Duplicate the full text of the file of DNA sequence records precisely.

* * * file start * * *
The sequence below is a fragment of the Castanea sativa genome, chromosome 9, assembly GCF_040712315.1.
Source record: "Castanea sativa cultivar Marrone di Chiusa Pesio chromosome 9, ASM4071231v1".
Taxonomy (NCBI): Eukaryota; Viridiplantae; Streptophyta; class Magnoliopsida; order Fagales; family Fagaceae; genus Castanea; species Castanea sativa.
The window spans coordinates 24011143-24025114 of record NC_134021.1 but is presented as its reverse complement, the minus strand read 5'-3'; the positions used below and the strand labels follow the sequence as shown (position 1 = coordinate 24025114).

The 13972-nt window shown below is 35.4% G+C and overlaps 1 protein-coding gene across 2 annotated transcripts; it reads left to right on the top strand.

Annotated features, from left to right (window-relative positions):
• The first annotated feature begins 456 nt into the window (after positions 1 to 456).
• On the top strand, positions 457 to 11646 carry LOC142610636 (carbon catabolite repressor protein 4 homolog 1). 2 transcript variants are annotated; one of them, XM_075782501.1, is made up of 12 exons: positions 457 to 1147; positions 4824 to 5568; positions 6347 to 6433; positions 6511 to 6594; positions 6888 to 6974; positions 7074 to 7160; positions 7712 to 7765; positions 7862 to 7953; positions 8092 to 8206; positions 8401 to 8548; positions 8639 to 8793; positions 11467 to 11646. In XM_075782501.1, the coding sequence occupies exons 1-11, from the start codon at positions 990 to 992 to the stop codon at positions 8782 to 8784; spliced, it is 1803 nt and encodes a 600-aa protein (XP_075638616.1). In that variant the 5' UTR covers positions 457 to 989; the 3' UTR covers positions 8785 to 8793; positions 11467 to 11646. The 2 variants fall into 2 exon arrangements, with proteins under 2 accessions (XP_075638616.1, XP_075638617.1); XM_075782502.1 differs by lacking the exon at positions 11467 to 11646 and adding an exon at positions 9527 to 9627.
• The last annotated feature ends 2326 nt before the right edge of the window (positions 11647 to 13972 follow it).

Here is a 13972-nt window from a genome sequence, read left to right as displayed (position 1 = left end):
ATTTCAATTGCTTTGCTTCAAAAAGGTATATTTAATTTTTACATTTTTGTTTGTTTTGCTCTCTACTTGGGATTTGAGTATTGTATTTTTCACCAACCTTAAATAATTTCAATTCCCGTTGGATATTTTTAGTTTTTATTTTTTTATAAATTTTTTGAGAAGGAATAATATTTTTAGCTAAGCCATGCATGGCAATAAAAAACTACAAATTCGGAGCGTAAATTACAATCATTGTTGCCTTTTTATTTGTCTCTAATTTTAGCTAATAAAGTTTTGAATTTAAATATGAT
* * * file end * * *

The sequence below is a fragment of the Castanea sativa genome, chromosome 9, assembly GCF_040712315.1.
Source record: "Castanea sativa cultivar Marrone di Chiusa Pesio chromosome 9, ASM4071231v1".
Taxonomy (NCBI): Eukaryota; Viridiplantae; Streptophyta; class Magnoliopsida; order Fagales; family Fagaceae; genus Castanea; species Castanea sativa.
The window spans coordinates 24011143-24025114 of record NC_134021.1 but is presented as its reverse complement, the minus strand read 5'-3'; the positions used below and the strand labels follow the sequence as shown (position 1 = coordinate 24025114).

The 13972-nt window shown below is 35.4% G+C and overlaps 1 protein-coding gene across 2 annotated transcripts; it reads left to right on the top strand.

Annotated features, from left to right (window-relative positions):
• The first annotated feature begins 456 nt into the window (after positions 1 to 456).
• On the top strand, positions 457 to 11646 carry LOC142610636 (carbon catabolite repressor protein 4 homolog 1). 2 transcript variants are annotated; one of them, XM_075782501.1, is made up of 12 exons: positions 457 to 1147; positions 4824 to 5568; positions 6347 to 6433; positions 6511 to 6594; positions 6888 to 6974; positions 7074 to 7160; positions 7712 to 7765; positions 7862 to 7953; positions 8092 to 8206; positions 8401 to 8548; positions 8639 to 8793; positions 11467 to 11646. In XM_075782501.1, the coding sequence occupies exons 1-11, from the start codon at positions 990 to 992 to the stop codon at positions 8782 to 8784; spliced, it is 1803 nt and encodes a 600-aa protein (XP_075638616.1). In that variant the 5' UTR covers positions 457 to 989; the 3' UTR covers positions 8785 to 8793; positions 11467 to 11646. The 2 variants fall into 2 exon arrangements, with proteins under 2 accessions (XP_075638616.1, XP_075638617.1); XM_075782502.1 differs by lacking the exon at positions 11467 to 11646 and adding an exon at positions 9527 to 9627.
• The last annotated feature ends 2326 nt before the right edge of the window (positions 11647 to 13972 follow it).

Here is a 13972-nt window from a genome sequence, read left to right as displayed (position 1 = left end):
ATTTCAATTGCTTTGCTTCAAAAAGGTATATTTAATTTTTACATTTTTGTTTGTTTTGCTCTCTACTTGGGATTTGAGTATTGTATTTTTCACCAACCTTAAATAATTTCAATTCCCGTTGGATATTTTTAGTTTTTATTTTTTTATAAATTTTTTGAGAAGGAATAATATTTTTAGCTAAGCCATGCATGGCAATAAAAAACTACAAATTCGGAGCGTAAATTACAATCATTGTTGCCTTTTTATTTGTCTCTAATTTTAGCTAATAAAGTTTTGAATTTAAATATGAT